This week I’ve been helping our latest Createful intern, Tom Wickham with his portfolio site – ironing out HTML/CSS bugs and generally hurling about unsolicited design advice. He’s done a great job so far, and is currently undergoing the trials and tribulations of numerous job interviews to secure his first tentative steps on the career ladder (oh boy, if I knew then what I know now!).

Yesterday we were working on integrating a full-width div and scaling background image into the Zurb Foundation framework, and Tom asked if, further down the line, a client would mind if we were to use such a framework in a real project.

My answer was instantaneous and fairly unconsidered – “no” I replied, “why would they?”. But it got me thinking, and made me look again at my view of HTML/CSS layout frameworks and their use in commercial projects.

As we discussed it further, an illustration came to mind, of a boat builder. “Tom,” I said, “if you asked me (a professional boat builder for the purpose of this discussion) to build you a boat, would you be more interested in what tools or materials I used, or whether the finished vessel was going to stay afloat?”. “Good point, I guess not” he replied.

Now I know all illustrations fall down somewhere, and I’m sure it is of vital importance what tools and materials you use if you’re going to set about constructing a decent seaworthy boat. But the point remains – if you’re happy and secure with the end product, does it matter how you got there? Well, within certain parameters, very much so. If we built our apps and websites using pirated software and stolen computers (we don’t!), the end result, no matter how nice it looks or functions is going to be tainted. The client may be oblivious of this, but we as the “music makers, [and] the dreamers of dreams” should care – we should care about our methodologies, our techniques and our toolsets.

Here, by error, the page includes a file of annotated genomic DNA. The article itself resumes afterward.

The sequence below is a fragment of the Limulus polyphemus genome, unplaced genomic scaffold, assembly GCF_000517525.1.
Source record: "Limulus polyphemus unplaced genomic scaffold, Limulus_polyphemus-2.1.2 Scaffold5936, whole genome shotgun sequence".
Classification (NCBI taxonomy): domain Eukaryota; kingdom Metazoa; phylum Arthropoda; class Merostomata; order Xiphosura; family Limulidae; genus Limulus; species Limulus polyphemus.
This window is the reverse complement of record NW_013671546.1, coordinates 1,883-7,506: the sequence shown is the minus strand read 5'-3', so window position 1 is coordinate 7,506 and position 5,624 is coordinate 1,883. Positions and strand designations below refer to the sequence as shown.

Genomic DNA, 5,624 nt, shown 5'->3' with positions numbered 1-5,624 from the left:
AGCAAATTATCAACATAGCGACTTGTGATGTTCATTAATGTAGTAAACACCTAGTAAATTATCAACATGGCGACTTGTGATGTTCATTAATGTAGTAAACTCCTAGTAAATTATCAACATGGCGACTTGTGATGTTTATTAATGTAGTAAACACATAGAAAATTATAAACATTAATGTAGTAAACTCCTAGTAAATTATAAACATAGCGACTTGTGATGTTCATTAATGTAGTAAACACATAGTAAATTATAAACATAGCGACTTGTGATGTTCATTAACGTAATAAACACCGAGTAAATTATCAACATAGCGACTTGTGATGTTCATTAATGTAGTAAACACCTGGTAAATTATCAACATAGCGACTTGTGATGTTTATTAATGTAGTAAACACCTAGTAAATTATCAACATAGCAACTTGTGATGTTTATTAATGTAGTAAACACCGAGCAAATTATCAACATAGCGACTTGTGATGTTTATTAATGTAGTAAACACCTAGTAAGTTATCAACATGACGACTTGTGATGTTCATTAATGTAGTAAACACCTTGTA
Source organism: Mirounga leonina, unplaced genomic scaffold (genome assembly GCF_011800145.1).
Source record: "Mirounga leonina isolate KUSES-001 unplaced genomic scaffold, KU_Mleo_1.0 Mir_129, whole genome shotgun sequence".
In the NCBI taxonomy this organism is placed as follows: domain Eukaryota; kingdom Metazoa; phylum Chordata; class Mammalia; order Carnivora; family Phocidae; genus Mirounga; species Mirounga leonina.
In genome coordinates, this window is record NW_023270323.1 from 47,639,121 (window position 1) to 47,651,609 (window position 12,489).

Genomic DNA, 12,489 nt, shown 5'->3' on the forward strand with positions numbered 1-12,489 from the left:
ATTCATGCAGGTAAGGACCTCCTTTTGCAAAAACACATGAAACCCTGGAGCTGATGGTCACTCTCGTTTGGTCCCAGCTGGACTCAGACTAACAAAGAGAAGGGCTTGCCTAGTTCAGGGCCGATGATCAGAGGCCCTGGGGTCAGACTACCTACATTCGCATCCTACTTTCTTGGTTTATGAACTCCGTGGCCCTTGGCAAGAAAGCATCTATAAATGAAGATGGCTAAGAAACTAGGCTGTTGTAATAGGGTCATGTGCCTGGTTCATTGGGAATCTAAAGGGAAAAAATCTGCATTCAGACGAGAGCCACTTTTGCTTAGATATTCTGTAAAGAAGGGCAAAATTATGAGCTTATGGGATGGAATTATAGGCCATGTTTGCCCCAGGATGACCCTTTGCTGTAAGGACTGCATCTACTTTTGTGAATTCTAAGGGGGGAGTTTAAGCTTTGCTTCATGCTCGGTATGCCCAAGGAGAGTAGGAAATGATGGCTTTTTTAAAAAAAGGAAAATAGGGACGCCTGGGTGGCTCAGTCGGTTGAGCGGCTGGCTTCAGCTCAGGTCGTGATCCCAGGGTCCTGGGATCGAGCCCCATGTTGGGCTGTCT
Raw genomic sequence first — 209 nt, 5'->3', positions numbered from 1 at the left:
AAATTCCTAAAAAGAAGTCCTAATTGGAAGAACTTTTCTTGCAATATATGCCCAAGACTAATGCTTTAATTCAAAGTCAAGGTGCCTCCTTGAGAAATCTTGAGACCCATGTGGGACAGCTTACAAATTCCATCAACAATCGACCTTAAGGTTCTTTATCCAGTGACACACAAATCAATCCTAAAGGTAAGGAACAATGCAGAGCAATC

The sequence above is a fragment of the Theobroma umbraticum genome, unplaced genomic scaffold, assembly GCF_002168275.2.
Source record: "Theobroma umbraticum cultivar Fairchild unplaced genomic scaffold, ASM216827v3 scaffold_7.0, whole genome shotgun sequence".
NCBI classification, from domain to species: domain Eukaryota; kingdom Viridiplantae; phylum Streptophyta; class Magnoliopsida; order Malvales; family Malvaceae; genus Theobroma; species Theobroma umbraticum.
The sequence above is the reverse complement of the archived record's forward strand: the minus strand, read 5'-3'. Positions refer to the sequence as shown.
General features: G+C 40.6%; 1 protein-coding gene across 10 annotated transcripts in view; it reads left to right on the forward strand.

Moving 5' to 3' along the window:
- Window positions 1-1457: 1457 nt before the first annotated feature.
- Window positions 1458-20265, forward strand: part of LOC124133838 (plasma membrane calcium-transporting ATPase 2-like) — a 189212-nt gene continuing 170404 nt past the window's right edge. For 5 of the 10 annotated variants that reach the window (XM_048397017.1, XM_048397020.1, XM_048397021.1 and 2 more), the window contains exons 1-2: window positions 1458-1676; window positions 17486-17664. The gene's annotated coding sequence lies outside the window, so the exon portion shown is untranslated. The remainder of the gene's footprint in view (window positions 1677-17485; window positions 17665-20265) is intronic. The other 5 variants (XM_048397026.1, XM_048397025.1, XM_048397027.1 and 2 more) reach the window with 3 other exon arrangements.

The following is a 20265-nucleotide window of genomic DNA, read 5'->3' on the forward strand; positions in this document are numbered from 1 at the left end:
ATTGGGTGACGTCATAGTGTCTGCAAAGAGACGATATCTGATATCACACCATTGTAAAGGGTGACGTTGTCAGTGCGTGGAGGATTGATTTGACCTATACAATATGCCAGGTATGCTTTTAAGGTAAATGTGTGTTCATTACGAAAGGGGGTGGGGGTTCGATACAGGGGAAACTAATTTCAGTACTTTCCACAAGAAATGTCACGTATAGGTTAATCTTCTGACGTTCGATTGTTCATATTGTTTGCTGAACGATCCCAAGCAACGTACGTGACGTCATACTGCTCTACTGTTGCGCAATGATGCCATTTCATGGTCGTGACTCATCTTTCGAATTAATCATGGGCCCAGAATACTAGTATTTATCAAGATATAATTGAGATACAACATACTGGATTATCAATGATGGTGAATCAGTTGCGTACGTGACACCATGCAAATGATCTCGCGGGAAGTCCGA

Tom’s question also got me thinking about how I approach projects like this, and showed me how, over time, I’ve got in a bit of a rut – repeating the same actions without thinking. On the one hand, you could say I’ve streamlined my workflow and various processes that help me design, wireframe and build websites in an efficient manner. On the other hand, I can see how I’ve become a little blinkered, losing the ability to be flexible and adapt to emerging technologies/methodologies.

As an example, I’m working on a current project for which I’ve used a new web framework, Daniel Ryan’s excellent CSS Smart Grid, built on the 960 grid concept but with a ‘mobile first’ approach. I didn’t think twice about using it, and didn’t stop to ask the client for their thoughts on the matter.

I guess the bottom line is that a good framework should be one that doesn’t need addressing, and doesn’t draw attention to itself. Like the boat analogy again – a good sailboat doesn’t scream “LOOK AT ME, I’M A FRICKIN’ SAILBOAT!”, it simply lets you get on with sailing. So too, a good framework should do two things; allow you to build sites and apps quickly and efficiently, and allow your client to get on with running a successful business.

What frameworks do you use? Have your clients ever discussed their use? As a client, have you considered these frameworks when developing a new project?